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말레이시아 원주민 어린이 후원 프로그램

2007.04.03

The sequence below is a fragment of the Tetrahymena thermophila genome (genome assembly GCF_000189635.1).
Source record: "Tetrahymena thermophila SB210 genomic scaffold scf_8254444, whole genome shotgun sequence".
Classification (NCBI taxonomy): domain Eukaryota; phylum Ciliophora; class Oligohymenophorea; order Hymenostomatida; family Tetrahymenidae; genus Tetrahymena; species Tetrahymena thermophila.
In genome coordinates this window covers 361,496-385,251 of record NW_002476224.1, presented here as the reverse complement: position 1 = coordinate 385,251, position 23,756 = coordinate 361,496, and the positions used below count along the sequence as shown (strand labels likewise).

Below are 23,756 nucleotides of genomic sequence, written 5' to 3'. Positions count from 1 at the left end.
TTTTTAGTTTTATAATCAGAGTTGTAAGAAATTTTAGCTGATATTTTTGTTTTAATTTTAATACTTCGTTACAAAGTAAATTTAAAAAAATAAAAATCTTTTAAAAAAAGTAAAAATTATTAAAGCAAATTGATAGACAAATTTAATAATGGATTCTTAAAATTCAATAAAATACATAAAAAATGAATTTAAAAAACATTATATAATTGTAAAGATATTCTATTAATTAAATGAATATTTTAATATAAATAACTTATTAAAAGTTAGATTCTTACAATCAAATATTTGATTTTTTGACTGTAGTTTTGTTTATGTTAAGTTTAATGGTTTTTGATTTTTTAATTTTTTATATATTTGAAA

* Giving an early boost to the next generation of Malaysia's 'original people' * 16 Feb 2007 Old rhythms of life are quickening in this remote community in northern Malaysia. A change of pace that begins with children under six years old. For these young indigenous boys and girls, preschool is a time for fun and food. But it’s giving them something most of their parents never had: a formal education. They are Temiar, one of 18 ethnic groups in Malaysia known as Orang Asli, or “original people.” The Orang Asli have long lived in isolated communities, with little access to proper schools and health care. Some 80 percent of Orang Asli children never complete secondary school. Simah Asir is part of an initiative to change that. She is the teacher of a new preschool built by the Community Development Department of the Ministry of Regional and Rural Development. Her job involves not only managing children, but also dealing with sceptical parents. SOUNDBITE (Bahasa Malay): Simah Asir, Preschool Teacher “Generally indigenous parents are still not very interested in education. They see this preschool as a place to send their children to play and eat. But when they see people from outside the community showing interest in their children, they grow more conscious of the need for education. But it’s hard. We need to do this regularly.” UNICEF and the Malaysian government are working to train some 300 preschool teachers and supervisors, and reach out to more than18 thousand parents and guardians in rural areas. The workshops stress the importance of boosting early childhood development, offering tips on learning activities, nutrition and child psychology. SOUNDBITE (Bahasa Malay): Noor Hayati Bt. Husin, Community Development Department; “We’ve noticed that parents in these communities have very little parenting skills. They are feeding their children extremely unhealthy food and the children are not doing well in terms of development. So we try to teach them why children need an education, why the children need to learn to read and write. Because it really improves their chances later on in life.” Planting skills for a new generation of Orang Asli, so they can craft their own choices for the future. In Gerik, Malaysia, this is Steve Nettleton reporting for UNICEF. UNITE for children.
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